With 4 cores, 8 logical CPUs and up to 64 GB of ram the 8th generation i5 and i7 Intel NUCs make nice little home lab virtualization hosts. This week I rebuilt one of mine and documented the build process.
In terms of components, there is not much to it. The NUC includes everything except ram and storage on the motherboard. The components I chose for this build are listed below.
- 64GB (2x32GB) SoDIMM (M471A4G43MB1)
- A 32GB USB stick for the ESXi boot disk
- Local Storage: (optional)
- Samsung 970 PRO NVME M.2 drive, 512GB
- Samsung 960 EVO SSD drive, 1TB
Everything is easily accessible for installation. Loosen 4 screws to remove the bottom cover and everything can be assembled in minutes.
Next boot into the BIOS and update it if needed. The BIOS hotkey is F2. If the NUC doesn’t detect a monitor at boot the video out may not work, so plug in and turn on the monitor before powering up the NUC. I have already updated the BIOS on this one, but it is easy to do. Just put the bios file on a USB stick and install it from the Visual BIOS.
There are a few BIOS settings that should be adjusted to make things go smoothly. First, to reliably boot ESXi from the USB stick, both UEFI boot and Legacy Boot should be enabled.
Next, on the boot configuration tab, enable “Boot USB devices first”:
Next head over to the Security tab and uncheck “Intel Platform Trust Technology”. The NUC doesn’t have a TPM chip, so if you don’t disable this you’ll get a persistent warning in vCenter: ” TPM 2.0 device detected but a connection cannot be established. “
On the Power tab you’ll find the setting that controls what happens after a power failure. By default it will stay powered off. For lab hosts I set it to ‘last state’, for appliance hosts like my pfSense firewall, I set it to always power on.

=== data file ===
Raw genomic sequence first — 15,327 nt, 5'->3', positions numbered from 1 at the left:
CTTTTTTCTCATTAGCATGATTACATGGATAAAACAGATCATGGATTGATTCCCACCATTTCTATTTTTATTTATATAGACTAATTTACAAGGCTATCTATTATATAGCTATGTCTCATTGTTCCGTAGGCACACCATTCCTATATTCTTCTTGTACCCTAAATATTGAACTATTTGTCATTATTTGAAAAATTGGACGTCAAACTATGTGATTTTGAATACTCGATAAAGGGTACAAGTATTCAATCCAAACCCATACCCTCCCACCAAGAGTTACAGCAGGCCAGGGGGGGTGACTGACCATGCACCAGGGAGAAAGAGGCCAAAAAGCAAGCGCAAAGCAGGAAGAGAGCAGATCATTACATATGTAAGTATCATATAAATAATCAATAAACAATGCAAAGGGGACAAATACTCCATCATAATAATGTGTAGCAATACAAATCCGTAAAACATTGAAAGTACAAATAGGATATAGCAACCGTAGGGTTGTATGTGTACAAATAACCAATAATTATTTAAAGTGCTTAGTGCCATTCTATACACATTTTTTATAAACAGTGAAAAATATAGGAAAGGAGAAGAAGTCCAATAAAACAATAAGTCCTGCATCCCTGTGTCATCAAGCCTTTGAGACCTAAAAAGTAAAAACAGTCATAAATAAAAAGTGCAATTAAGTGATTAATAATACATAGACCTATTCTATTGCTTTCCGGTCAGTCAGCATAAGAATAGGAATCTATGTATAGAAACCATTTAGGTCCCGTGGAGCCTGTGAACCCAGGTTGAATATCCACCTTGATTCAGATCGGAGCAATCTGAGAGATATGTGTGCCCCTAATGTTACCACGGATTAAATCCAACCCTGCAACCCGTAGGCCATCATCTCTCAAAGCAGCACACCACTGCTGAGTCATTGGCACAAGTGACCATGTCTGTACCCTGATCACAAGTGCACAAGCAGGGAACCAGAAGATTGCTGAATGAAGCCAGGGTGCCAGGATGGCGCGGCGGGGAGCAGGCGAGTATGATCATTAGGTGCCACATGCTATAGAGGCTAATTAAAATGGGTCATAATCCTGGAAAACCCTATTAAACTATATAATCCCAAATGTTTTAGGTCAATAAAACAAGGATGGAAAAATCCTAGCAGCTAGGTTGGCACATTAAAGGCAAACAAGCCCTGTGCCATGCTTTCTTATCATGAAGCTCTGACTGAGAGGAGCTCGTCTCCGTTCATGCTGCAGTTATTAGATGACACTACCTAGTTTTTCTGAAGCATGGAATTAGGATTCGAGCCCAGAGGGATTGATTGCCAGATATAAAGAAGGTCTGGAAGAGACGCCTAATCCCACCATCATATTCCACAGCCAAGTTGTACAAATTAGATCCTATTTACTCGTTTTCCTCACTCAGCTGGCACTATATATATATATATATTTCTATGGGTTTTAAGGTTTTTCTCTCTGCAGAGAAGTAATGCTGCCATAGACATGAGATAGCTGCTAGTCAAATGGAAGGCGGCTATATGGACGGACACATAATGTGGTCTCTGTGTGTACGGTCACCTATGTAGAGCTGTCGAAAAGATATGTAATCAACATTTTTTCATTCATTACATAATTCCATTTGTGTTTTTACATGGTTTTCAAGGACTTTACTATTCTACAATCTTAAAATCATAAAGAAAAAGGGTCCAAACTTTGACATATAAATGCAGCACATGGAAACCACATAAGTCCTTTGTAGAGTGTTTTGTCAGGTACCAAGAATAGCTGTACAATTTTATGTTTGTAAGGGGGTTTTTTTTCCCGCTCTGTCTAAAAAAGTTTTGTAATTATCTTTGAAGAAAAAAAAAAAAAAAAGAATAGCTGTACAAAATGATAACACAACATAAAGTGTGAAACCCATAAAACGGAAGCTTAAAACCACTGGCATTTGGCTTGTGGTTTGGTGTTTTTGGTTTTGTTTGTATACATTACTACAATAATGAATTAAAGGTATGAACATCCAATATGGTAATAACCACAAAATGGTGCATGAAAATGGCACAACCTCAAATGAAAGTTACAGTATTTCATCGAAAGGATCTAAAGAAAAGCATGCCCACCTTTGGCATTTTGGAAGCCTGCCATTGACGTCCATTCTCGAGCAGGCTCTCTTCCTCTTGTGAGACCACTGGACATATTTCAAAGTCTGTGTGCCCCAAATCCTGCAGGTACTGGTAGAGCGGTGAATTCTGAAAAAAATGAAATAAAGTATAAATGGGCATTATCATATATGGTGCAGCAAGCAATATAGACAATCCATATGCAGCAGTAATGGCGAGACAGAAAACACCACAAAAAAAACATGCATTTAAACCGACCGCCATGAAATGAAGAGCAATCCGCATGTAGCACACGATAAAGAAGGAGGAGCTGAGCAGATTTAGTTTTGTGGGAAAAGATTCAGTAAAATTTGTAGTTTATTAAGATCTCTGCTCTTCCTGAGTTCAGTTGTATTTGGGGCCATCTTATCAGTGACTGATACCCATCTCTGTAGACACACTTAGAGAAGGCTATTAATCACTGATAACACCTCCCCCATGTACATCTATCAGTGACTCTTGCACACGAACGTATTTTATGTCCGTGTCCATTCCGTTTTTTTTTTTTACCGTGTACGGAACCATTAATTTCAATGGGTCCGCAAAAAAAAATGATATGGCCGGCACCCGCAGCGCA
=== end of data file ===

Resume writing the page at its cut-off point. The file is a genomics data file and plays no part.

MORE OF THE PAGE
ESXi 6.7U1 works out of the box, with no special vibs or image customization required. There is really nothing unique to see here so I’ll skip on to configuration.
Once ESX is up and running you can see the 64GB ram kit is working despite the 32GB limit in Intel’s documentation.
Because I have internal storage, I create a datastore ‘datastore1’ on the NVME drive. I’m saving the SATA SSD for a later project so I am leaving it alone for now.
Next there are a few settings in ESXi that are worth pointing out. First, set the swap location to a datastore. This avoids some situations where a patch may fail to install due to lack of swap.
Similarly the logs should be moved to a persistent location, here I’ll put them on datastore1. These settings are found in the “Advanced settings” on the system tab shown above. Note that I had to pre-create the directory structure on datastore1 before applying this setting.
The next few settings are less conventional, and not recommended for production, but make life easier in the lab. I’ll explain my reasoning for each and you can decide for yourself how you like your systems configured.
First up is salting. Salting is used to deliberately break transparent page sharing (TPS) in an effort to improve the default security posture of the host. But this isn’t production, it’s a home lab. I fully expect to over-commit memory on this little host, so if I can gain any efficiency by re-enabling transparent page sharing and letting it de-dupe the ram across VMs, I’ll take it.
Next is the BlueScreenTmeout. By default if an ESXi host panics (a PSOD), it will sit on the panic screen forever so you can diagnose the error and so the host doesn’t go back into service until you’ve had a chance to address the problem. But for these little NUCs I run them headless, and they don’t have IPMI or even vPro. I would have to plug in a monitor and reboot it anyway to get at the console, so I would rather it just reboot so I can access it over the network. On this setting 0=never reboot, >0=seconds to wait before reboot. I’m going with 30 seconds:
And finally I will enable SSH and disable the resulting shell warning. I frequently connect to my lab hosts over SSH, so I prefer to leave SSH enabled. Again, this isn’t something you would do in production. It is purely a lab convenience.
For both of the TSM services, I set the policy to “Start and Stop with Host”, then start the service.
The UI will continue to warn that these services are running. This setting disables that warning:
The built-in 1gb network adapter may not be enough for every lab scenario, but network connectivity is not limited to the single onboard gigabit NIC. The Apple Thunderbolt adapter and Apple Thunderbolt NIC are fully functional:
Or you can install the USB Network driver fling, and add some USB 3 gigabit nics, with some caveats around jumbo frame support and a few other things you can read about while you download the driver.
Here’s a screenshot from a NUC I was testing with 4x1gb connectivity provided by 2 USB3 adapters, the Apple dongles, and the onboard NIC.
The current generation of NUCs are surprisingly capable and configurable little ESXi lab hosts. This is how I build mine, but if you’ve got other ideas share them in the comments.